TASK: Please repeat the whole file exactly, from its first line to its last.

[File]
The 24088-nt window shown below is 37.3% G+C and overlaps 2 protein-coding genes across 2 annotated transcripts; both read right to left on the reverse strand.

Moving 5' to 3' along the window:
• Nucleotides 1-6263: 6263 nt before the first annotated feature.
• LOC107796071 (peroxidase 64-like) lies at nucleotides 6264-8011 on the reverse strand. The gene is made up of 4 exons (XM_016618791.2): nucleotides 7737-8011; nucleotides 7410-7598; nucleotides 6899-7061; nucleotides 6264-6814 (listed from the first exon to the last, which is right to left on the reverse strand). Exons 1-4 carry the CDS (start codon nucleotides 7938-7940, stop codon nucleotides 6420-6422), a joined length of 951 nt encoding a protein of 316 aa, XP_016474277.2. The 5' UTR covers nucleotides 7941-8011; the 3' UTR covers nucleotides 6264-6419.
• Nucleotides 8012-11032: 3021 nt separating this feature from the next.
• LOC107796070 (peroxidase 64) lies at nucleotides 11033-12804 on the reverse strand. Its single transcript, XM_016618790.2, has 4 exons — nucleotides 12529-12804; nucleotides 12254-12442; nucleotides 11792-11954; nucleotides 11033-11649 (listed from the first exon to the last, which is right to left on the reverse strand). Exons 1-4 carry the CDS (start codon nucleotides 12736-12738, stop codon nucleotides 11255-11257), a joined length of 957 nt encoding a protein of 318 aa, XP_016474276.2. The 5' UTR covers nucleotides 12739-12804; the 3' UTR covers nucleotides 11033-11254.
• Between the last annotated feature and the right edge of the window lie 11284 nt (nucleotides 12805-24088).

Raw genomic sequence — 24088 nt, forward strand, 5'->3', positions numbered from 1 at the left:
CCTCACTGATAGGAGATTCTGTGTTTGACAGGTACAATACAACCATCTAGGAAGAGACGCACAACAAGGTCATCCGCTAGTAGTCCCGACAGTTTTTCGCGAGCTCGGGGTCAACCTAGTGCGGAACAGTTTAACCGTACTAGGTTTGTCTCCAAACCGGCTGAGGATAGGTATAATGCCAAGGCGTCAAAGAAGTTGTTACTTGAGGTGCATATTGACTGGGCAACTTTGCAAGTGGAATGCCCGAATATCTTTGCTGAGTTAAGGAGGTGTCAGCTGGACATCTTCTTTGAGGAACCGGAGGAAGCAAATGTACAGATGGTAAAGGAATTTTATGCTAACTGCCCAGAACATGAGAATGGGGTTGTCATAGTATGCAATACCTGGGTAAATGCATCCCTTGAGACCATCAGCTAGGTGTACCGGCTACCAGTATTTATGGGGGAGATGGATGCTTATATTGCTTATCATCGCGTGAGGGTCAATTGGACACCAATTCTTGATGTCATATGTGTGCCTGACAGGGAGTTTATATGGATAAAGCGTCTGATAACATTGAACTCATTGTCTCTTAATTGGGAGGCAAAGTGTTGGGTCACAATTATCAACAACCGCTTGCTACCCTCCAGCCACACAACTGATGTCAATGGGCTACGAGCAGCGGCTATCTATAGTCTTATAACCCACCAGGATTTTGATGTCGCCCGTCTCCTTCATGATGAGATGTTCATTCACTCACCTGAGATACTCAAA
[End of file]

The 24088-nt window shown below is 37.3% G+C and overlaps 2 protein-coding genes across 2 annotated transcripts; both read right to left on the reverse strand.

Moving 5' to 3' along the window:
• Nucleotides 1-6263: 6263 nt before the first annotated feature.
• LOC107796071 (peroxidase 64-like) lies at nucleotides 6264-8011 on the reverse strand. The gene is made up of 4 exons (XM_016618791.2): nucleotides 7737-8011; nucleotides 7410-7598; nucleotides 6899-7061; nucleotides 6264-6814 (listed from the first exon to the last, which is right to left on the reverse strand). Exons 1-4 carry the CDS (start codon nucleotides 7938-7940, stop codon nucleotides 6420-6422), a joined length of 951 nt encoding a protein of 316 aa, XP_016474277.2. The 5' UTR covers nucleotides 7941-8011; the 3' UTR covers nucleotides 6264-6419.
• Nucleotides 8012-11032: 3021 nt separating this feature from the next.
• LOC107796070 (peroxidase 64) lies at nucleotides 11033-12804 on the reverse strand. Its single transcript, XM_016618790.2, has 4 exons — nucleotides 12529-12804; nucleotides 12254-12442; nucleotides 11792-11954; nucleotides 11033-11649 (listed from the first exon to the last, which is right to left on the reverse strand). Exons 1-4 carry the CDS (start codon nucleotides 12736-12738, stop codon nucleotides 11255-11257), a joined length of 957 nt encoding a protein of 318 aa, XP_016474276.2. The 5' UTR covers nucleotides 12739-12804; the 3' UTR covers nucleotides 11033-11254.
• Between the last annotated feature and the right edge of the window lie 11284 nt (nucleotides 12805-24088).

Raw genomic sequence — 24088 nt, forward strand, 5'->3', positions numbered from 1 at the left:
CCTCACTGATAGGAGATTCTGTGTTTGACAGGTACAATACAACCATCTAGGAAGAGACGCACAACAAGGTCATCCGCTAGTAGTCCCGACAGTTTTTCGCGAGCTCGGGGTCAACCTAGTGCGGAACAGTTTAACCGTACTAGGTTTGTCTCCAAACCGGCTGAGGATAGGTATAATGCCAAGGCGTCAAAGAAGTTGTTACTTGAGGTGCATATTGACTGGGCAACTTTGCAAGTGGAATGCCCGAATATCTTTGCTGAGTTAAGGAGGTGTCAGCTGGACATCTTCTTTGAGGAACCGGAGGAAGCAAATGTACAGATGGTAAAGGAATTTTATGCTAACTGCCCAGAACATGAGAATGGGGTTGTCATAGTATGCAATACCTGGGTAAATGCATCCCTTGAGACCATCAGCTAGGTGTACCGGCTACCAGTATTTATGGGGGAGATGGATGCTTATATTGCTTATCATCGCGTGAGGGTCAATTGGACACCAATTCTTGATGTCATATGTGTGCCTGACAGGGAGTTTATATGGATAAAGCGTCTGATAACATTGAACTCATTGTCTCTTAATTGGGAGGCAAAGTGTTGGGTCACAATTATCAACAACCGCTTGCTACCCTCCAGCCACACAACTGATGTCAATGGGCTACGAGCAGCGGCTATCTATAGTCTTATAACCCACCAGGATTTTGATGTCGCCCGTCTCCTTCATGATGAGATGTTCATTCACTCACCTGAGATACTCAAA